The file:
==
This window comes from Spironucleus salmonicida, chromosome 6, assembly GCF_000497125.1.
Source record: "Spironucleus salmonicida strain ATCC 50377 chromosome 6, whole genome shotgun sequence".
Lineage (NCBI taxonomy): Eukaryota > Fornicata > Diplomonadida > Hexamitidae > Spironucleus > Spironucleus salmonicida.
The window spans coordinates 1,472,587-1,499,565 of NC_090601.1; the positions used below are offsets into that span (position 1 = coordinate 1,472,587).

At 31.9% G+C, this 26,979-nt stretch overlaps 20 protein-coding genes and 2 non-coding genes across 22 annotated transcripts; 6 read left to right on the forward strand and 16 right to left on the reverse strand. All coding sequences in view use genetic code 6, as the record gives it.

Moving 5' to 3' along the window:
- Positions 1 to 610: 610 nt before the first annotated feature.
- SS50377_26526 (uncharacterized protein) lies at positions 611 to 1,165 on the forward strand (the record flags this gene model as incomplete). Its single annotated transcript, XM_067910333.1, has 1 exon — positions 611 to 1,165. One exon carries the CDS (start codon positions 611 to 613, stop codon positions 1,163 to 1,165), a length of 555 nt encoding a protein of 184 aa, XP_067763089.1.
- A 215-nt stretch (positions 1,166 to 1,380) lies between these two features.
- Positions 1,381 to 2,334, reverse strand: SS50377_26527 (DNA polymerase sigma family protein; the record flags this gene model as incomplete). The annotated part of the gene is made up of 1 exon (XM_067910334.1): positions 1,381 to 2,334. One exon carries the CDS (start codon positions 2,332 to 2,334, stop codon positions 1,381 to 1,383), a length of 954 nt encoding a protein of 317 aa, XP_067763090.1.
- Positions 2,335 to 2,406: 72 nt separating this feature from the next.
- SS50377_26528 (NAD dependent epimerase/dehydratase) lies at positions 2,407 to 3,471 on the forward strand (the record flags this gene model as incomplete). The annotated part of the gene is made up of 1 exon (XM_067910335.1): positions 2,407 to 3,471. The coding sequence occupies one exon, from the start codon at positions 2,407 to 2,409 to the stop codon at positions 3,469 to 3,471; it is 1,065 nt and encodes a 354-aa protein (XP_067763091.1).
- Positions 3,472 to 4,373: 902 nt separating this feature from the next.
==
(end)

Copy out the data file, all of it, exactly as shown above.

This window comes from Spironucleus salmonicida, chromosome 6, assembly GCF_000497125.1.
Source record: "Spironucleus salmonicida strain ATCC 50377 chromosome 6, whole genome shotgun sequence".
Lineage (NCBI taxonomy): Eukaryota > Fornicata > Diplomonadida > Hexamitidae > Spironucleus > Spironucleus salmonicida.
The window spans coordinates 1,472,587-1,499,565 of NC_090601.1; the positions used below are offsets into that span (position 1 = coordinate 1,472,587).

At 31.9% G+C, this 26,979-nt stretch overlaps 20 protein-coding genes and 2 non-coding genes across 22 annotated transcripts; 6 read left to right on the forward strand and 16 right to left on the reverse strand. All coding sequences in view use genetic code 6, as the record gives it.

Moving 5' to 3' along the window:
- Positions 1 to 610: 610 nt before the first annotated feature.
- SS50377_26526 (uncharacterized protein) lies at positions 611 to 1,165 on the forward strand (the record flags this gene model as incomplete). Its single annotated transcript, XM_067910333.1, has 1 exon — positions 611 to 1,165. One exon carries the CDS (start codon positions 611 to 613, stop codon positions 1,163 to 1,165), a length of 555 nt encoding a protein of 184 aa, XP_067763089.1.
- A 215-nt stretch (positions 1,166 to 1,380) lies between these two features.
- Positions 1,381 to 2,334, reverse strand: SS50377_26527 (DNA polymerase sigma family protein; the record flags this gene model as incomplete). The annotated part of the gene is made up of 1 exon (XM_067910334.1): positions 1,381 to 2,334. One exon carries the CDS (start codon positions 2,332 to 2,334, stop codon positions 1,381 to 1,383), a length of 954 nt encoding a protein of 317 aa, XP_067763090.1.
- Positions 2,335 to 2,406: 72 nt separating this feature from the next.
- SS50377_26528 (NAD dependent epimerase/dehydratase) lies at positions 2,407 to 3,471 on the forward strand (the record flags this gene model as incomplete). The annotated part of the gene is made up of 1 exon (XM_067910335.1): positions 2,407 to 3,471. The coding sequence occupies one exon, from the start codon at positions 2,407 to 2,409 to the stop codon at positions 3,469 to 3,471; it is 1,065 nt and encodes a 354-aa protein (XP_067763091.1).
- Positions 3,472 to 4,373: 902 nt separating this feature from the next.